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Administrative data

Link to relevant study record(s)

Description of key information

No experimental studies of the absorption, distribution, metabolism or elimination of 2-(C12-rich-branched olefins from propene oligomerization)-1,4-butanedioic acid

in mammals are available. However, the physical chemical properties and the existing toxicology studies on the compound have been used to infer as far as possible, the potential toxicokinetics of the substance.

 

The substance is an organic UVCB and is a viscous golden liquid. The molecular weight (MW) of the components ranges between 242.31 to 326.47 g/mol, with MW of the most prevalent component being 284.39 g/mol. The entire substance is poorly water-soluble (0.091 µg/L at 20ºC for the water soluble fraction and not for the entire substance).Given the chemical structure and nature of the substance, the partition coefficient (Log Kow/Log Pow) was estimated using Estimation Program Interface EPI ver. 4.1. to range from 3.2863 to 6.0859.The vapour pressure was determined to be 1.162×10^-4 Pa at 20°C and 1.933×10^-4 Pa at 25°C.

 

Absorption

The relatively low MW range would appear to favour oral absorption however, the low water-solubility and the diffuse octanol/water partition coefficient may limit the rate absorption from the gut. Acute oral studies, as well as repeat dose oral studies (dose range-finder for main studies) conducted at high doses showed that the substance is irritating to the stomach and gut. The substance is also irritating to the skin, and is more severely irritating to the mucous membranes of the eye. Irritation could theoretically increase absorption, and severe deterioration of general conditions requiring the sacrifice of the animals occurred following a couple of doses at 1000 mg/kg/day and, in the case of females, few more doses at 300 mg/kg/day. Following a single oral dose, mortalities were only observed at very high doses largely exceeding the limit dose of 2000 mg/kg bw. Considering the necropsy findings, these mortalities were all due to local irritation/loss of integrity of the gastric mucosa rather than systemic effects. Repeated oral doses of 100 mg/kg/day for 28 consecutive days (OECD 407) or more (OECD 421) were well tolerated, without any mortality and no evidence of any target organ of toxicity. Based on this information, it is clear that significant oral absorption is likely, but the exact extent cannot be determined, and so, in accordance with ECHA guidance, is assumed to be 50% for risk assessment purposes.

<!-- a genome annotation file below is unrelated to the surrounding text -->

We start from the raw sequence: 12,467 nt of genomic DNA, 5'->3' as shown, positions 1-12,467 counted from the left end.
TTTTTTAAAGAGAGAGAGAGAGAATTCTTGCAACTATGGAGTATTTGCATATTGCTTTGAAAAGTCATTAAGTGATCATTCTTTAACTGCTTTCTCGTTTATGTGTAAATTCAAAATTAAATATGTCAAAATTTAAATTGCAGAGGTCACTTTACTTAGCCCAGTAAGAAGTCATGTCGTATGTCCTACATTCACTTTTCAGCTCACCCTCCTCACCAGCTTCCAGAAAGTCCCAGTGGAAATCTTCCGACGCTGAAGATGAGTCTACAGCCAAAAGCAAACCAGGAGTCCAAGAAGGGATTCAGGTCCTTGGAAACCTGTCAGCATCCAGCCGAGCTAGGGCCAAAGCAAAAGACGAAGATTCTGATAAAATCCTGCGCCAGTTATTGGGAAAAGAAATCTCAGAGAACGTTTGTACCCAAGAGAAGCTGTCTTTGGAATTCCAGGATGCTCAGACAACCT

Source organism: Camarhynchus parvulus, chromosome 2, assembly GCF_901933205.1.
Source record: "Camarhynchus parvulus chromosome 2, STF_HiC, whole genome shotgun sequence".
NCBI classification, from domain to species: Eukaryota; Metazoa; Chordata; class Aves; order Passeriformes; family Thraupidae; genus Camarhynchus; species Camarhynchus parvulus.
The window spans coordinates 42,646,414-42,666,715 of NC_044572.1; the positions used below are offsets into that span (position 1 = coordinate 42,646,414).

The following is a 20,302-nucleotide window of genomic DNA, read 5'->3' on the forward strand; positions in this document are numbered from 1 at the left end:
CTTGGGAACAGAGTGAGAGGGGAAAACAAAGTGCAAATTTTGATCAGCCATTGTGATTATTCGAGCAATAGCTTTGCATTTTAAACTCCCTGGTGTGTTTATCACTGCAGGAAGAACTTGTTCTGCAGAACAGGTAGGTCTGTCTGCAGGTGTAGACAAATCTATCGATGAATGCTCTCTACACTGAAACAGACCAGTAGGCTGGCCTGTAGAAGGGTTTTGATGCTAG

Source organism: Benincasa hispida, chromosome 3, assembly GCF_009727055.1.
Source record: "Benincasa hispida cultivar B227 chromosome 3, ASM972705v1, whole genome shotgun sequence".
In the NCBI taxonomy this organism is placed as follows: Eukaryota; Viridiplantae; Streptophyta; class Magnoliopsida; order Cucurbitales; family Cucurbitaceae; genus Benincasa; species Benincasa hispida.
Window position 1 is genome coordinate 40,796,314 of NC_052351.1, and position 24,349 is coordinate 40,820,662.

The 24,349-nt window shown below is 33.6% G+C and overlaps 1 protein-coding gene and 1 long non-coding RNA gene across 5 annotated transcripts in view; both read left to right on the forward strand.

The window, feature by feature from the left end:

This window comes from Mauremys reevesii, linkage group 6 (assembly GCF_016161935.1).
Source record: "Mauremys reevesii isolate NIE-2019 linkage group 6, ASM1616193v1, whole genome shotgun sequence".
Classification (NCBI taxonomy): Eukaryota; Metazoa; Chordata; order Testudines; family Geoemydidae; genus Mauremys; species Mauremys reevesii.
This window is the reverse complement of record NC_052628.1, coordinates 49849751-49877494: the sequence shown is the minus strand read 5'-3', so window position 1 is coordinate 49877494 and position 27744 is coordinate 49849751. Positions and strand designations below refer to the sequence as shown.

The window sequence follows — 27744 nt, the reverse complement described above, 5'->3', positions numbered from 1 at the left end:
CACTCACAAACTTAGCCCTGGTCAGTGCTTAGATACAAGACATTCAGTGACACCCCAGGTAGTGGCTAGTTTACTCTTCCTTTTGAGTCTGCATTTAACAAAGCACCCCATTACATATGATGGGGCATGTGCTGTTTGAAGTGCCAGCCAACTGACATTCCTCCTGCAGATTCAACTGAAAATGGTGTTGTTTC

With respect to inhalation absorption, in the absence of any quantitative data, and as a worst-case assumption, for risk assessment purposes absorption by inhalation of the substance is assumed to be 100%.

 

Since the principal barrier of the skin is provided by the stratum corneum, superficial lesions of the skin may have a significant effect on dermal absorption. The substance is not a skin sensitiser but it is irritating to the skin (Cat. 2). Skin irritation can enhance dermal absorption/penetration that, in the case of mild irritation, is expected to be no more than 2-3 fold. In addition, a substance must be sufficiently soluble in water to partition from the stratum corneum into the epidermis, and the water solubility of even a water soluble fraction of the substance is very low. The range of estimated Log Pow values would also suggest that absorption would be favourable for some components, but limited to extremely-limited, for other components. In the absence of any quantitative data and in line with latest EC guidance on dermal absorption (EFSA Panel on Plant Protection Products and their Residues (PPR); Guidance on Dermal Absorption. EFSA Journal 2012;10(4):2665), 25% dermal absorption will be used for risk assessment purposes.

 

Distribution

Repeat-dose oral toxicity studies did not identified any target organ. The relatively low molecular weight of the components would suggest wider distribution although this might be countered by the low water solubility. The range of estimated Log Pow values suggest that the intracellular concentration of components may be higher than extracellular concentration, and preferential partition to fatty tissues. There was no evidence of bioaccumulation from the available repeat-dose toxicity studies, and no alteration of fat colour (the substance is a viscous golden liquid) was ever observed.

 

Metabolism and Excretion

Nothing could be inferred from the results of the Ames test or in vitro genotoxicity studies (chromosome aberration and gene mutations in mammalian cells), because the substance was not genotoxic, mutagenic or clastogenic in either the presence or absence of S9 metabolising system. Some of the components within the substance may be metabolised to facilitate the renal/biliary excretion of the metabolites through conjugation of the hydroxy groups to glucuronic acid and/or sulphate.

Key value for chemical safety assessment

Bioaccumulation potential:
low bioaccumulation potential
Absorption rate - oral (%):
50
Absorption rate - dermal (%):
25
Absorption rate - inhalation (%):
100

Additional information